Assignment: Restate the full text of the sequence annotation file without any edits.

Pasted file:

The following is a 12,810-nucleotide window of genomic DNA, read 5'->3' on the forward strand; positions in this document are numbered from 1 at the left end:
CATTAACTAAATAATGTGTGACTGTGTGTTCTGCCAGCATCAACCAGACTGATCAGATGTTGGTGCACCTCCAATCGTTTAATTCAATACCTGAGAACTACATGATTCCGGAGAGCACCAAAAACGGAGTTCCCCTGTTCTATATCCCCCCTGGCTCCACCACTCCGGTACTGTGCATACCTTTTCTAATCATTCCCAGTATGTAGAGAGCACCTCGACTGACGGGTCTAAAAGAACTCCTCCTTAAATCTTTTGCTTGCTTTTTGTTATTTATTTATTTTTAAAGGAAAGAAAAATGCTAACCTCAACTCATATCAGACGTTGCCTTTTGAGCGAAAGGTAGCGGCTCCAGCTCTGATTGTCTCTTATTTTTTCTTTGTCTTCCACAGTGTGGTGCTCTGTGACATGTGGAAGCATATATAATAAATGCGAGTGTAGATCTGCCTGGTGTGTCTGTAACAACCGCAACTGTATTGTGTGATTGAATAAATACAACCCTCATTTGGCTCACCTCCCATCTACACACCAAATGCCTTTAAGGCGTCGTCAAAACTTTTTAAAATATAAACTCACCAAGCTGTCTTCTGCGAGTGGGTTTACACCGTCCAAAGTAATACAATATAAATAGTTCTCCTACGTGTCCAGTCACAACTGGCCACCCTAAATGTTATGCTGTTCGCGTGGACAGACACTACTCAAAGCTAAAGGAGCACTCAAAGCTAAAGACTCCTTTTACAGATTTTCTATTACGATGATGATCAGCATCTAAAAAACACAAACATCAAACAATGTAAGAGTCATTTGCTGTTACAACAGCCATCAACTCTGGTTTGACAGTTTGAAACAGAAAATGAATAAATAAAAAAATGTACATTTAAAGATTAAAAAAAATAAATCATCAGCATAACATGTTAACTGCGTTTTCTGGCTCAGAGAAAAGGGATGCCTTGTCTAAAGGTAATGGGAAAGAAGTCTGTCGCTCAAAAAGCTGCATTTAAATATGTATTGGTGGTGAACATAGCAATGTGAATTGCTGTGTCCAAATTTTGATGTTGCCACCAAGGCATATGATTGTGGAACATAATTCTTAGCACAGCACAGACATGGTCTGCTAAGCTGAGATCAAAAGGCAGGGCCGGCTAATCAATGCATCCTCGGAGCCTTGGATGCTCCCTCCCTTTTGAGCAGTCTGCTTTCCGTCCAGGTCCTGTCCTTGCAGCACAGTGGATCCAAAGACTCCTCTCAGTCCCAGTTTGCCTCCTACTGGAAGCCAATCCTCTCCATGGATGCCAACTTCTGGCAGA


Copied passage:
The following is a 12,810-nucleotide window of genomic DNA, read 5'->3' on the forward strand; positions in this document are numbered from 1 at the left end:
CATTAACTAAATAATGTGTGACTGTGTGTTCTGCCAGCATCAACCAGACTGATCAGATGTTGGTGCACCTCCAATCGTTTAATTCAATACCTGAGAACTACATGATTCCGGAGAGCACCAAAAACGGAGTTCCCCTGTTCTATATCCCCCCTGGCTCCACCACTCCGGTACTGTGCATACCTTTTCTAATCATTCCCAGTATGTAGAGAGCACCTCGACTGACGGGTCTAAAAGAACTCCTCCTTAAATCTTTTGCTTGCTTTTTGTTATTTATTTATTTTTAAAGGAAAGAAAAATGCTAACCTCAACTCATATCAGACGTTGCCTTTTGAGCGAAAGGTAGCGGCTCCAGCTCTGATTGTCTCTTATTTTTTCTTTGTCTTCCACAGTGTGGTGCTCTGTGACATGTGGAAGCATATATAATAAATGCGAGTGTAGATCTGCCTGGTGTGTCTGTAACAACCGCAACTGTATTGTGTGATTGAATAAATACAACCCTCATTTGGCTCACCTCCCATCTACACACCAAATGCCTTTAAGGCGTCGTCAAAACTTTTTAAAATATAAACTCACCAAGCTGTCTTCTGCGAGTGGGTTTACACCGTCCAAAGTAATACAATATAAATAGTTCTCCTACGTGTCCAGTCACAACTGGCCACCCTAAATGTTATGCTGTTCGCGTGGACAGACACTACTCAAAGCTAAAGGAGCACTCAAAGCTAAAGACTCCTTTTACAGATTTTCTATTACGATGATGATCAGCATCTAAAAAACACAAACATCAAACAATGTAAGAGTCATTTGCTGTTACAACAGCCATCAACTCTGGTTTGACAGTTTGAAACAGAAAATGAATAAATAAAAAAATGTACATTTAAAGATTAAAAAAAATAAATCATCAGCATAACATGTTAACTGCGTTTTCTGGCTCAGAGAAAAGGGATGCCTTGTCTAAAGGTAATGGGAAAGAAGTCTGTCGCTCAAAAAGCTGCATTTAAATATGTATTGGTGGTGAACATAGCAATGTGAATTGCTGTGTCCAAATTTTGATGTTGCCACCAAGGCATATGATTGTGGAACATAATTCTTAGCACAGCACAGACATGGTCTGCTAAGCTGAGATCAAAAGGCAGGGCCGGCTAATCAATGCATCCTCGGAGCCTTGGATGCTCCCTCCCTTTTGAGCAGTCTGCTTTCCGTCCAGGTCCTGTCCTTGCAGCACAGTGGATCCAAAGACTCCTCTCAGTCCCAGTTTGCCTCCTACTGGAAGCCAATCCTCTCCATGGATGCCAACTTCTGGCAGA